Vanilla pastry cream is also known as crème pâtissière in French. It is a perfect base for many desserts such as fruit tarts, mousses, Bavarian creams, ice cream, and more. Made by tempering egg yolks with hot milk then cooking it gently to achieve a smooth, creamy and velvety cream.
Heat milk - Pour milk in a heavy bottom saucepan over medium heat. Cut the vanilla bean in half length-ways, open the pod and scrape the seed. Add the pod as well as the scrapings and let the milk come to a boil.
In a separate mixing bowl, mix the egg yolks, sugar, salt, and cornstarch/cornflour. Whisk until light and almost foamy. You want to get the sugar to almost dissolve. Once the milk is ready. Reduce heat. Remove the pot of milk from the heat. Pro tip - Use a mixing bowl large enough to accommodate the milk.
Tempering the milk - Carefully and gently - pour some of the milk into the egg mixture while still continuously stirring or whisking to prevent the eggs from curdling.
Once more than half the milk has been poured into the eggs mixture the eggs have been tempered. Now, transfer all the milk and egg mixture back into the saucepan.
Then, place the pan back on medium-low heat and continue to cook the pastry cream stirring all the time. When the pastry cream is thick and coats the back of a wooden spoon or spatula you can take it off the heat.Pro tip - The liquid will transform from a foamy liquid to a thick custard with no foam at all.
Pour through a mesh or sieve - discard the vanilla bean and scrapings as well as any curdled eggs. Cover the surface of the pastry cream with plastic wrap.
Let cool completely before you store in the fridge or use as stated in the desired recipe.
Always use good quality ingredients - fresh eggs is very important for creme patisserie.
Heat the milk with the vanilla for a few minutes before you temper the egg yolks. This lets the milk infuse with the vanilla and results in wonderful rich vanilla flavor.
Whip the egg yolks, sugar, and starch with a whisk until light and fluffy to prevent lumps.
There is no need to rush the tempering process. Take your time and pour a little at a time carefully. What is important, is that you continue to move the egg mixture while pouring the milk to prevent curdling.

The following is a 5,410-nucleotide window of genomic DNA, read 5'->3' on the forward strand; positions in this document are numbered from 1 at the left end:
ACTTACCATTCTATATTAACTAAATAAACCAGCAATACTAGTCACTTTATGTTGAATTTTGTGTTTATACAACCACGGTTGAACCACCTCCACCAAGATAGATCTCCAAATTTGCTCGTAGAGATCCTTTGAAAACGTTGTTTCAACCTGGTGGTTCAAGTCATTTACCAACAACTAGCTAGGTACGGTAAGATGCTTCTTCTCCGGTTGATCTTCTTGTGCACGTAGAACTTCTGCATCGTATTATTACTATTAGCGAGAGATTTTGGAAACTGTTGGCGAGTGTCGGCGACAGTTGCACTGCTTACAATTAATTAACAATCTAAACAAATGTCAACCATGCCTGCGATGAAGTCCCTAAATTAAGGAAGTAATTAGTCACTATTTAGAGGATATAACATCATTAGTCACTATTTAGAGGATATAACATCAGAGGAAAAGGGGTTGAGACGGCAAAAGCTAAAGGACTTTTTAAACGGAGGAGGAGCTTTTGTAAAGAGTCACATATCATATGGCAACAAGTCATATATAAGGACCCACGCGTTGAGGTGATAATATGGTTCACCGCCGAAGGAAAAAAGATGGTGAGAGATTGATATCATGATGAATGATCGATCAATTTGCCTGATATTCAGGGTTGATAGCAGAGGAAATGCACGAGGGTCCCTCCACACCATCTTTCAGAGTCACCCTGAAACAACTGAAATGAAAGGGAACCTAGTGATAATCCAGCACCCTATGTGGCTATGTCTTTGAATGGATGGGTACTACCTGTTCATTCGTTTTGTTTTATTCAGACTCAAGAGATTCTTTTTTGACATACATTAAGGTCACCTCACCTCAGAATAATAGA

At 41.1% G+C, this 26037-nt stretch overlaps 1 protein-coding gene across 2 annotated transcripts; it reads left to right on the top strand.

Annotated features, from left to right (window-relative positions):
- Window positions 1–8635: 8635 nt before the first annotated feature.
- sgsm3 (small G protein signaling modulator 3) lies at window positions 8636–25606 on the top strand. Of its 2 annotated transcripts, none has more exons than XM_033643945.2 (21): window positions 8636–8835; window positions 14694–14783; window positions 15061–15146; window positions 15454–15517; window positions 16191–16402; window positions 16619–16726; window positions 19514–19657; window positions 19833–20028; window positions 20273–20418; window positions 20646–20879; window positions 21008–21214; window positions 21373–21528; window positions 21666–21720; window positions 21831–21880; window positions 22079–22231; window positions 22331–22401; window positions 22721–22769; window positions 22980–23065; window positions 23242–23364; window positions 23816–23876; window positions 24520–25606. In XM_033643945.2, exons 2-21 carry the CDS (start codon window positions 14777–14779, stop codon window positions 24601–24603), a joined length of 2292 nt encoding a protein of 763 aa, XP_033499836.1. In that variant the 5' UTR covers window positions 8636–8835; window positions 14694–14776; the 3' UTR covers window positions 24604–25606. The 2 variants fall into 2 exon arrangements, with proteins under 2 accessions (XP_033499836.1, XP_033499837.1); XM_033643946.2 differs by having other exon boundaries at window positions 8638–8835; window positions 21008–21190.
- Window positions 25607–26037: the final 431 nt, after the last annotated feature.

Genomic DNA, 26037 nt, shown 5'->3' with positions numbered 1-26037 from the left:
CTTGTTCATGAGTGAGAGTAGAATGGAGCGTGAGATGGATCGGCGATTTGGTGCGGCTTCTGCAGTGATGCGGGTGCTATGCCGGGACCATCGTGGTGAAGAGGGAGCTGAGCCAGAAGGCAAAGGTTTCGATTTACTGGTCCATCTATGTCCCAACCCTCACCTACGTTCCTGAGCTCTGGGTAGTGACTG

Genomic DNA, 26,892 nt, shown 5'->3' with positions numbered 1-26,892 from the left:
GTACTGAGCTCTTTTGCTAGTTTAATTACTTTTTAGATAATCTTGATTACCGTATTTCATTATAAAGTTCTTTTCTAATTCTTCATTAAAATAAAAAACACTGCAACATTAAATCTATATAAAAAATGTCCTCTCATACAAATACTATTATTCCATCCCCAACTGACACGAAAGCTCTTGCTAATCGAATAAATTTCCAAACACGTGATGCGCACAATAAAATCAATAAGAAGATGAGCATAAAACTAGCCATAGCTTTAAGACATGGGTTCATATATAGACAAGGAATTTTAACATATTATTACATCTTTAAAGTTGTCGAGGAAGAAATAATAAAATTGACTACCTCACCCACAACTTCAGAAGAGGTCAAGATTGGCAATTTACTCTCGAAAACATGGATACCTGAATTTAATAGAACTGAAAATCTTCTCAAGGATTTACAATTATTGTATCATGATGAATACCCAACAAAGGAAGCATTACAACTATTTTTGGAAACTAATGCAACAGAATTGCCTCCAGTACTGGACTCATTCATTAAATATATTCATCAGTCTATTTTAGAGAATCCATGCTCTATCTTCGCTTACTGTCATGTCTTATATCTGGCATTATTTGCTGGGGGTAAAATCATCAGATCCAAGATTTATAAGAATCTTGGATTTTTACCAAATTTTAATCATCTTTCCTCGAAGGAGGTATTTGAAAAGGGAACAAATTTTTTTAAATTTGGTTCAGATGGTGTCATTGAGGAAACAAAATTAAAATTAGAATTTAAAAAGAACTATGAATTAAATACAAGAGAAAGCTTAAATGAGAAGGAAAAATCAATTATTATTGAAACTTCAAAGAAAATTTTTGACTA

A whisk or wooden spoon works great when stirring.
You must stir all the time - this will prevent the milk and egg from curdling and you will have a silky smooth custard.
Stirring can be very boring but it is important to keep the heat med-low and stir constantly. You want the mixture to cook and thicken at the same time. If you thicken it too fast, it may curdle but it may also be undercooked. The slow process helps cook the eggs as well as the cornstarch. The mixture will look reduced in quantity when thickened.
This mixture will continue to thicken as it cools and chills in the fridge.
Sieve is necessary to remove any lumps - giving you a smooth velvety creamy pastry.
Always cover the top surface of the custard to prevent any skin from forming. If you don't that skin will later result in lumpy pastry cream.
Vanilla pastry cream has to be stored in the fridge because it contains eggs and milk. Never leave creme patisserie at room temperature.
Always place the plastic wrap over the surface of the pastry cream, this will prevent a skin from forming.
This can be stored in the fridge for 3 to 4 days only.
You cannot freeze creme patisserie because when thawed it tends to break down. The starch and egg protein separate.
The nutrition information and metric conversion are calculated automatically. I cannot guarantee its accuracy. If this data is important to you please verify with your trusted nutrition calculator. Thank you